dc.identifier.citationThe 11th Regional Osteoporosis Conference (ROC), Hong Kong, 15-16 May 2010.en_HK
dc.identifier.urihttp://hdl.handle.net/10722/126427-
dc.descriptionPoster presentations: Poster 2-
dc.description.abstractIntroduction: Clinical risk factors with or without bone mineral density (BMD) measurements are increasingly recognized as reliable predictors of absolute fracture risk. Clinical risk factors may be population specific. The purpose of this prospective study was to determine the risk factors for osteoporotic fractures and to predict the 10-year risk of fractures in Southern Chinese male population. Materials and Methods: This is a part of the Hong Kong Osteoporosis Study. 1,525 community-dwelling, treatment-naive Southern Chinese men aged 50 or above were recruited. Baseline demographic characteristics and clinical risk factors were obtained, and BMD at the spine and hip were measured. Subjects were prospectively followed for incident low trauma fracture. Ten-year risk of major osteoporotic fracture and hip fracture was calculated using Cox proportional hazards models. Results: The mean age of subjects was 68 ± 10 years. After 3.5 ± 3 (1–14) years of follow-up, 36 non-traumatic incident fractures were reported. The incident rates for osteoporotic fractures and hip fracture were 676/100,000 and 132/100,000 person-years respectively. The most significant predictors of osteoporotic fracture were history of fall (odds ratio 14.5) and fragility fracture (odds ratio 4.4). Other predictive factors included outdoor activity <60 minutes/day, BMI < 20 kg/cm2, difficulty bending forward, use of walking aid, and age ≥ 65 years. Each SD reduction in BMD at spine or hip was associated with 1.7 to 2.6-fold increase in fracture risk. Subjects with 5 or more clinical risk factors had an absolute 10-year risk of osteoporotic fracture of 6.2%, which increased to 18.2% if they also had total hip BMD T-score ≤ -2.5. Addition of BMD information (total hip T-score score ≤ -2.5) significantly enhanced fracture risk prediction when compared to clinical risk factors only (omnibus test p=0.001). Men with multiple risk factors and low BMD T-scores have a higher absolute fracture risk while men with no risk factors and normal BMD have a lower fracture risk than that predicted by FRAX. Conclusions: Clinical risk factors are population specific and the addition of BMD measurement to risk factor assessment improves fracture risk prediction in Southern Chinese men.-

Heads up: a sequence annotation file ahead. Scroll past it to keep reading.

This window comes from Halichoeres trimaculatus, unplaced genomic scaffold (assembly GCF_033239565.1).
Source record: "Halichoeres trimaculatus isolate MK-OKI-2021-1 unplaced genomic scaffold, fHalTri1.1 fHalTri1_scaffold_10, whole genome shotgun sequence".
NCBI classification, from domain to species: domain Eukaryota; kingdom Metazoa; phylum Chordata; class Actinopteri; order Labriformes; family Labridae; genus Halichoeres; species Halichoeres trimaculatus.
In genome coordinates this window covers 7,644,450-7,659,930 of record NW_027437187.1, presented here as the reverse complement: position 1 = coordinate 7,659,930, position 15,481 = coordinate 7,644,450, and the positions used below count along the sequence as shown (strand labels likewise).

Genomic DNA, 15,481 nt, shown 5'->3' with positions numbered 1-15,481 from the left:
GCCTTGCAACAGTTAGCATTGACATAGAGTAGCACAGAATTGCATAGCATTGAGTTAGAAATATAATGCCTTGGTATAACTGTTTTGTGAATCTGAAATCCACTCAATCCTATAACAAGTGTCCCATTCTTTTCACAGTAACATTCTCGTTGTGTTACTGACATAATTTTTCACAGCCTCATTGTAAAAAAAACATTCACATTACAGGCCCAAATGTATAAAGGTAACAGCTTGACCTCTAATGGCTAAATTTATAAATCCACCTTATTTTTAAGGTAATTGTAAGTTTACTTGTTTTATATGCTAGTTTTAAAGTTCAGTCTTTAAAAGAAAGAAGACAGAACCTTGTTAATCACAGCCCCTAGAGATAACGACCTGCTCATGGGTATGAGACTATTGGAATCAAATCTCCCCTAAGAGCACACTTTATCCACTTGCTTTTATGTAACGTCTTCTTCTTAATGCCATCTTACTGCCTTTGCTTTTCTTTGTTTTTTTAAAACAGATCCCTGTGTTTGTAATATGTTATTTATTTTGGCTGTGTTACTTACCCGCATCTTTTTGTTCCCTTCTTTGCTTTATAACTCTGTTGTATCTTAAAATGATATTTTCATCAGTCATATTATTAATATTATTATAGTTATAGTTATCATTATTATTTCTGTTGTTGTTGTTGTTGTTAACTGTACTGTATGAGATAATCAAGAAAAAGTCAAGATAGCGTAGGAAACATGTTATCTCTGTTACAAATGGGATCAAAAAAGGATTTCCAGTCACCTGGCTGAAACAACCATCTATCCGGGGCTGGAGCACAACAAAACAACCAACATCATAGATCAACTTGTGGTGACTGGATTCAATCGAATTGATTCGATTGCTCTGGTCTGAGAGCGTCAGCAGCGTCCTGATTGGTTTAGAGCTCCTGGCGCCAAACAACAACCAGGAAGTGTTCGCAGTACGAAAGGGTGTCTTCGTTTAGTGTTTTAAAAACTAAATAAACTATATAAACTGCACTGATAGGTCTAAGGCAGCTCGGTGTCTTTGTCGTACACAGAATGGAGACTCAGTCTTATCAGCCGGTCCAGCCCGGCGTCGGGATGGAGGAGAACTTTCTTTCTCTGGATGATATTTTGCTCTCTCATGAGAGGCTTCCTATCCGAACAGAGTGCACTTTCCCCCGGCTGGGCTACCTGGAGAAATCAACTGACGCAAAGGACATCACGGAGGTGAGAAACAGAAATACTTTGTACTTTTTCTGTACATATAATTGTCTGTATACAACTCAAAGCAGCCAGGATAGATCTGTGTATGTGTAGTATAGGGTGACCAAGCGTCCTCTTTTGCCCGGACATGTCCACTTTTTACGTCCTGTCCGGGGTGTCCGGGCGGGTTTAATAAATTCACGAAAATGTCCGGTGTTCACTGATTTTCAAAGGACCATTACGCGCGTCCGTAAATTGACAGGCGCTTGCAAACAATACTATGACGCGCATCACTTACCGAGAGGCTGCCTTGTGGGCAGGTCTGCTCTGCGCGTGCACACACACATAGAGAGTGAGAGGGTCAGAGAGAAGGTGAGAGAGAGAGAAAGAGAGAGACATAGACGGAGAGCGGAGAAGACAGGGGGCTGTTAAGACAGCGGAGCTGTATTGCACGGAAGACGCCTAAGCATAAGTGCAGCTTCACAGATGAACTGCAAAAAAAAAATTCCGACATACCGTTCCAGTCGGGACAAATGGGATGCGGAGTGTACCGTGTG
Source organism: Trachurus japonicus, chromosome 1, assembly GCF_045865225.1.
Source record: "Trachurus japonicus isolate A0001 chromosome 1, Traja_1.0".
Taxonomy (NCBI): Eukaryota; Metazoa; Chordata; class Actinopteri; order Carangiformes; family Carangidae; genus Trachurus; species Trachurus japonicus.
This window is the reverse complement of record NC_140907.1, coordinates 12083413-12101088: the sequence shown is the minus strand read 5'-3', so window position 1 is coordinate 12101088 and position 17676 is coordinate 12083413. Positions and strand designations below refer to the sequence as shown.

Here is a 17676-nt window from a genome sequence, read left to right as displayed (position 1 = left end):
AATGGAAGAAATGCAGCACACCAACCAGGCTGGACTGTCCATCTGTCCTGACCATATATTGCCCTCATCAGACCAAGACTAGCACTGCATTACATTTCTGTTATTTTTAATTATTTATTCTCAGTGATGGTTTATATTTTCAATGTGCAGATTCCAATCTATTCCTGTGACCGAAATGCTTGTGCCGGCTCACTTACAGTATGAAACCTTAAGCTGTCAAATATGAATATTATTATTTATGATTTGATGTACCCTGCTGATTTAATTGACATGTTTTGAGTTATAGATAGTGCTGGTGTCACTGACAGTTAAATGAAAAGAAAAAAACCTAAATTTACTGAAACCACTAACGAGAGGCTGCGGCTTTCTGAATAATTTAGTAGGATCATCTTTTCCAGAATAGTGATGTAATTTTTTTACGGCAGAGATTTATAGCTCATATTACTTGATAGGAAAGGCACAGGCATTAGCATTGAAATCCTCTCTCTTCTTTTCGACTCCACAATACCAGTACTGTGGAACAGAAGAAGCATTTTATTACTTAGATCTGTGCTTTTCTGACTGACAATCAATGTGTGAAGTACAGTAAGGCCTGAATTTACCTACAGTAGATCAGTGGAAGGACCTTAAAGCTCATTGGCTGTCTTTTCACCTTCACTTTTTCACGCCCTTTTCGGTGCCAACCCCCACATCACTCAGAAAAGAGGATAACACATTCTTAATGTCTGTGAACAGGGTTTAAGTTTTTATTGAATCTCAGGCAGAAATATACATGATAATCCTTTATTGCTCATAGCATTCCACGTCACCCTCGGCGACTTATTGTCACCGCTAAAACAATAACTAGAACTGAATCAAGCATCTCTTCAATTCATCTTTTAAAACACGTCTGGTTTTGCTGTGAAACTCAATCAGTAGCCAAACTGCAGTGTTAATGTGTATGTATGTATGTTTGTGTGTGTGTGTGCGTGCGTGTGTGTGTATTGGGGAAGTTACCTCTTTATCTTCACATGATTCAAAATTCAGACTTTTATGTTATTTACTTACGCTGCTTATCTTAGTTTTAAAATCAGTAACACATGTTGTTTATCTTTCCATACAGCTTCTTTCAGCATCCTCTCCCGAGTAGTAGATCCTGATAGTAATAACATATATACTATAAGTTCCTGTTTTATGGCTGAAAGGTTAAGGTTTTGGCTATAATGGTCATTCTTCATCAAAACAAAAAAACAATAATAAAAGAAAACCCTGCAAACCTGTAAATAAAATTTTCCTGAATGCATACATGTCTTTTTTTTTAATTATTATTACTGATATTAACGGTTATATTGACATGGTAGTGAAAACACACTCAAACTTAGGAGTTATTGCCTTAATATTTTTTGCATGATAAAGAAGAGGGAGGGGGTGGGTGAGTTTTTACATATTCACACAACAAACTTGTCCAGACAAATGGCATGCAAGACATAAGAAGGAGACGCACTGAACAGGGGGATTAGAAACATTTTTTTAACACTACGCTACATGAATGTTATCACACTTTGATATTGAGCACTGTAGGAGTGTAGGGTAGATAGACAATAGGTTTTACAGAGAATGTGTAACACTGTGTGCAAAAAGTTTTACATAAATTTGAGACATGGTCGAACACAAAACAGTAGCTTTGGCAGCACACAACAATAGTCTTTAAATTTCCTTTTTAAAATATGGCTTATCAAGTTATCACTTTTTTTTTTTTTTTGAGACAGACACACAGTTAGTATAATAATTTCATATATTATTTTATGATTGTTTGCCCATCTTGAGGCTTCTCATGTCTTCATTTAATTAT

dc.languageengen_HK
dc.relation.ispartofRegional Osteoporosis Conference-
dc.titleBMD enhances clinical risk factors in predicting ten-year risk of osteoporotic fractures in Chinese men: the Hong Kong Osteoporosis Studyen_HK
dc.typeConference_Paperen_HK
dc.identifier.emailBow, CHY: corabw@yahoo.comen_HK
dc.identifier.emailSoong, CSS: cissy@hkucc.hku.hken_HK
dc.identifier.emailYeung, SSC: yeungsc@HKUCC.hku.hken_HK
dc.identifier.emailKung, AWC: awckung@hku.hken_HK
dc.identifier.hkuros175031en_HK
dc.description.otherThe 11th Regional Osteoporosis Conference (ROC), Hong Kong, 15-16 May 2010.-